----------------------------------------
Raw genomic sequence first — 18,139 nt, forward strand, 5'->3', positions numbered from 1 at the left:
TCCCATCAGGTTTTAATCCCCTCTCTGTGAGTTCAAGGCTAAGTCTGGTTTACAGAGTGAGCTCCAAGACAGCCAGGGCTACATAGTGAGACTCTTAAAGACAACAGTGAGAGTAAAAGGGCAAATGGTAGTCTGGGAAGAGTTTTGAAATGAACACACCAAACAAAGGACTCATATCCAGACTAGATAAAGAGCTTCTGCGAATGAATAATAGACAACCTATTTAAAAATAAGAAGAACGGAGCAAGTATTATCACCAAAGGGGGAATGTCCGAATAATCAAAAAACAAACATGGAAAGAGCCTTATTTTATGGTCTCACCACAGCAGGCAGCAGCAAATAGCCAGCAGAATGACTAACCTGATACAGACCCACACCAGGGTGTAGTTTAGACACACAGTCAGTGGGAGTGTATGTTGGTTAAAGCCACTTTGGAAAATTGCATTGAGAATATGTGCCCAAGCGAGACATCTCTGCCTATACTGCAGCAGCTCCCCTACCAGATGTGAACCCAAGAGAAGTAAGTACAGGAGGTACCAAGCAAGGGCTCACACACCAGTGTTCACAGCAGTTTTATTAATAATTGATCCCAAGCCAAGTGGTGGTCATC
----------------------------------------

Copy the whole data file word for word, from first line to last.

Raw genomic sequence first — 18,139 nt, forward strand, 5'->3', positions numbered from 1 at the left:
TCCCATCAGGTTTTAATCCCCTCTCTGTGAGTTCAAGGCTAAGTCTGGTTTACAGAGTGAGCTCCAAGACAGCCAGGGCTACATAGTGAGACTCTTAAAGACAACAGTGAGAGTAAAAGGGCAAATGGTAGTCTGGGAAGAGTTTTGAAATGAACACACCAAACAAAGGACTCATATCCAGACTAGATAAAGAGCTTCTGCGAATGAATAATAGACAACCTATTTAAAAATAAGAAGAACGGAGCAAGTATTATCACCAAAGGGGGAATGTCCGAATAATCAAAAAACAAACATGGAAAGAGCCTTATTTTATGGTCTCACCACAGCAGGCAGCAGCAAATAGCCAGCAGAATGACTAACCTGATACAGACCCACACCAGGGTGTAGTTTAGACACACAGTCAGTGGGAGTGTATGTTGGTTAAAGCCACTTTGGAAAATTGCATTGAGAATATGTGCCCAAGCGAGACATCTCTGCCTATACTGCAGCAGCTCCCCTACCAGATGTGAACCCAAGAGAAGTAAGTACAGGAGGTACCAAGCAAGGGCTCACACACCAGTGTTCACAGCAGTTTTATTAATAATTGATCCCAAGCCAAGTGGTGGTCATC